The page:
The 'Women Eating On the Tube Protest' Was Pretty Weird
But not as weird as Tony Burke.
As I’m sure you’ll be aware, given the coverage in the Guardian, Jezebel and on Radio 4's Today programme, there’s recently been a lot of hoo-ha surrounding a Facebook page set up to gather pictures of women eating on the tube. Before it was closed, the group – titled “Women Eating On the Tube” – provided an outlet for camera-wielding voyeurs to take a break from sneaking up-skirts and instead indulge in a far more manageable, less arrest-able form of creepiness: sneaking pictures of women eating food on the London Underground.
The page’s founder is "filmmaker and artist" Tony Burke. He claims that taking candid iPhone shots of women mid-chew is “an observational study” and “reportage photography”, as opposed to a bunch of arseholes embarrassing busy people for indulging their basic human need to feed themselves.
The page was closed last Friday. On the day of its demise, Burke visited the Radio 4 studios to sit down with pissed off student Lucy Brisbane McKay, who had announced a protest on the Circle line against the page – “Women Eating Wherever the Fuck They Want”. McKay was correct in what she said: the policing of women’s behaviour in this way is unacceptable, weird, degrading and pretty embarrassing for Burke. But her reasons for the protest seemed more flimsy; she said she wanted it to be a “celebration of women eating”.
Quite what there is to celebrate about eating, I’m not too sure. There’s also something a bit top-hats-and-monocles about a picnic protest on the tube, so I went along to see if the organisers had figured out what point they were trying to make between the radio interview and the moment they stepped through the Oyster barriers.
The feast was to begin at High Street Kensington station. A total of ten to 15 people showed up, mostly young women of student age, along with the odd older lady and a couple of guys thrown in to round out the demographic. One of the men was dressed as a sort of strip club musketeer and was defiantly eating a weird lunch of plain penne pasta with a spoon.
There was also a self-described "stand-up comedian, feminist, socialist, activist and joy distributor" named Chris Coltrane, who you can see taking a picture of himself in the photo above.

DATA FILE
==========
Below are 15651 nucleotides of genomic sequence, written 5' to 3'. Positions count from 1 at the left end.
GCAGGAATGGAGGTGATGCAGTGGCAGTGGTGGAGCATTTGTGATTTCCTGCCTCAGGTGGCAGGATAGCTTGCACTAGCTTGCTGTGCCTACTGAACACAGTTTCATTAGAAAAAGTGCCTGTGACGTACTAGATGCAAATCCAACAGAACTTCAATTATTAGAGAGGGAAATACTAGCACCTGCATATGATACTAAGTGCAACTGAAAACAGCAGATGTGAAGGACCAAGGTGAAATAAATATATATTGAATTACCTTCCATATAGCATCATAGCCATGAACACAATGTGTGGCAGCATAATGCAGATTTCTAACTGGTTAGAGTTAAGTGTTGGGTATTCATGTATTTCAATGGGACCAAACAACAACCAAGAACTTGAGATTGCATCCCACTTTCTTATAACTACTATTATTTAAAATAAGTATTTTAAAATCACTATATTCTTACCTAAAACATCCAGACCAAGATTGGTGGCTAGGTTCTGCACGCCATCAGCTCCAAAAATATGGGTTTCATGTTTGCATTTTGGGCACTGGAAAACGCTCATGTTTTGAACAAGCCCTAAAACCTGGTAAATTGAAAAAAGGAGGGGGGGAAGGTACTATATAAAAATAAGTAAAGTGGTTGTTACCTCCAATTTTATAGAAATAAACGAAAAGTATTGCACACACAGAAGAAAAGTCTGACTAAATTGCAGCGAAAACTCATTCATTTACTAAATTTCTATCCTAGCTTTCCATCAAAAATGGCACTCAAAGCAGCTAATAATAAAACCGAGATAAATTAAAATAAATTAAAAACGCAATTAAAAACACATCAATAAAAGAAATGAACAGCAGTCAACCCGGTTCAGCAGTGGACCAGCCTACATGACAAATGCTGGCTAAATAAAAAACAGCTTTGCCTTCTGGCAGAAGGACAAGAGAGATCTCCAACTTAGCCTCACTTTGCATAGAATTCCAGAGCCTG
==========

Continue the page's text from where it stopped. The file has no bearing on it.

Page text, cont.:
Frances Scott (second from right) with some people she handed 50:50 shirts to
Before we set off, a woman called Frances Scott arrived. Scott is the organiser of the 50:50 Parliament campaign, a venture calling for a more balanced House of Commons. She handed out T-shirts and posed for photos with the young ladies at the centre of the event, but the girls soon removed the shirts, accusing Frances of attempting to hijack their protest.
Once we got on the train, it turned into an uncomfortable mini-frenzy, mostly because there's just not much room for a protest on a tube carriage. Seasoned TV journalists and photographers jostled and argued with each other about shots and interviews, and I was personally interrupted about three times by some busybody from Channel 5, or somewhere, who wanted to speak to the girl I was having a conversation with.
The camera crews were obsessed with the girls who'd brought giant, point-making picnic bags along for the ride. They seemed most interested in one who had about five bunches of bananas on her. I asked her if she'd ever encountered media attention like this before. She looked away for a second before completely ignoring me and chatting to her friend. It made me feel alone.
So I turned to one of those women who weren't being bombarded by cameras, and asked her how it felt being ignored by cameras at a protest held to encourage people to ignore women with their cameras. She gave me the kind of daggers you'd normally give someone after they’d kicked your dog in the face.
I went down the train to speak to a few commuters. Though they agreed in principle that the page was a bit gross, they were all basically uninterested.
The author, eating on the tube in solidarity
The more I thought about it, the more bizarre the whole event seemed. The train was unbearable to be on – journos elbowing each other out the way for photo-ops while scribbling stuff in shorthand that anyone who isn't an idiot would probably already agree with. I can understand people uniting in resistance against some grand, overarching, damning social paradigm, but a gathering against a couple of dickheads with smartphones felt a bit pointless.
Still, anything organised to kick back against pricks who write stuff like, "Everywhere I go, I see women eating on Tubes. Like little mice hiding packets of crisps and biscuits in their bags and purses. Slowly, secretly, guiltily raising each bite-sized morsel to their salty lips in the hope that no one’s watching. Well, I’m watching. And I’m photographing, documenting the fascinating world of the Women Who Eat on Tubes,” can't be all bad.
The great public transport feast of early summer 2014, then: Not all that great but nowhere near as bad as Tony Burke. For everyone else, it was just a bunch of people eating cheap sushi and cheese and onion crisps on the tube.
This copy was edited at 6.42PM on Monday, 14th April to reflect the fact that "Women Eating On the Tube" hasn't been removed from Facebook but is now a closed group.